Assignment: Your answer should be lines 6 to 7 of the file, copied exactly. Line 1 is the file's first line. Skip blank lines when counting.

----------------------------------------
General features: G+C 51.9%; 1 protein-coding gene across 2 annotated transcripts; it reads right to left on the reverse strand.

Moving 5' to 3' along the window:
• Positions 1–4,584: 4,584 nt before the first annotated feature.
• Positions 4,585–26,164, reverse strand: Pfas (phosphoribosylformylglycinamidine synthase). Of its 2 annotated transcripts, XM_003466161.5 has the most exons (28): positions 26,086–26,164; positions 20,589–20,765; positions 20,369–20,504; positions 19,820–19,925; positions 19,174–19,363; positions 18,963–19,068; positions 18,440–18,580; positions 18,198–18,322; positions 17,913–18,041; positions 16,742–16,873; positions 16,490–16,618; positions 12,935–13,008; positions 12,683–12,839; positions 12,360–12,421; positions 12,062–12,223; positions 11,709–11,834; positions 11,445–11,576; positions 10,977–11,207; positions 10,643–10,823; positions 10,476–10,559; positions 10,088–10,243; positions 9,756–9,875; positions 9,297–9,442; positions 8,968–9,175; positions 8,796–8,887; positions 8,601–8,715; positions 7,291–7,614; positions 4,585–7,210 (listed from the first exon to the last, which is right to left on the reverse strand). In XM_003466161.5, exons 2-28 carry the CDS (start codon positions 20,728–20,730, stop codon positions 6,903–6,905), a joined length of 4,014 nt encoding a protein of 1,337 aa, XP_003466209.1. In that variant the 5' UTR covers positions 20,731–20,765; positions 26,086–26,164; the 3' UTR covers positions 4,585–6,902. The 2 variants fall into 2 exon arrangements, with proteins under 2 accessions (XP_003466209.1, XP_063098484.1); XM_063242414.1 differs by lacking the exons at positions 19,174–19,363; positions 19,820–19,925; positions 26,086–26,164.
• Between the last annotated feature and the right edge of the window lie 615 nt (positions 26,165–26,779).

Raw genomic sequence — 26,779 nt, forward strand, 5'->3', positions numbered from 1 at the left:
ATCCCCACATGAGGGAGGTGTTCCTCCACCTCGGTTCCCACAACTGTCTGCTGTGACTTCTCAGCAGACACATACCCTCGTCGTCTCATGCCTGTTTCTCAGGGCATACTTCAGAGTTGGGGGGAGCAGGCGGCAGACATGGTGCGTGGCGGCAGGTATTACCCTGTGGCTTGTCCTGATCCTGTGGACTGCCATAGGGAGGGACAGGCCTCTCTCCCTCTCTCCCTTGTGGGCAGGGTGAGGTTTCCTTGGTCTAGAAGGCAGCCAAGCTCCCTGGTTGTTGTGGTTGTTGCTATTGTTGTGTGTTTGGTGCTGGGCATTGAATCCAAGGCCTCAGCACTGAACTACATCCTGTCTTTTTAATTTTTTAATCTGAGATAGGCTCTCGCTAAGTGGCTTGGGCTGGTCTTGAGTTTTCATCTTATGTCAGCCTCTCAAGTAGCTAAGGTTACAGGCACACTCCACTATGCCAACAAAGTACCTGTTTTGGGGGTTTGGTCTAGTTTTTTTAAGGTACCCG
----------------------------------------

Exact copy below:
Raw genomic sequence — 26,779 nt, forward strand, 5'->3', positions numbered from 1 at the left:
ATCCCCACATGAGGGAGGTGTTCCTCCACCTCGGTTCCCACAACTGTCTGCTGTGACTTCTCAGCAGACACATACCCTCGTCGTCTCATGCCTGTTTCTCAGGGCATACTTCAGAGTTGGGGGGAGCAGGCGGCAGACATGGTGCGTGGCGGCAGGTATTACCCTGTGGCTTGTCCTGATCCTGTGGACTGCCATAGGGAGGGACAGGCCTCTCTCCCTCTCTCCCTTGTGGGCAGGGTGAGGTTTCCTTGGTCTAGAAGGCAGCCAAGCTCCCTGGTTGTTGTGGTTGTTGCTATTGTTGTGTGTTTGGTGCTGGGCATTGAATCCAAGGCCTCAGCACTGAACTACATCCTGTCTTTTTAATTTTTTAATCTGAGATAGGCTCTCGCTAAGTGGCTTGGGCTGGTCTTGAGTTTTCATCTTATGTCAGCCTCTCAAGTAGCTAAGGTTACAGGCACACTCCACTATGCCAACAAAGTACCTGTTTTGGGGGTTTGGTCTAGTTTTTTTAAGGTACCCG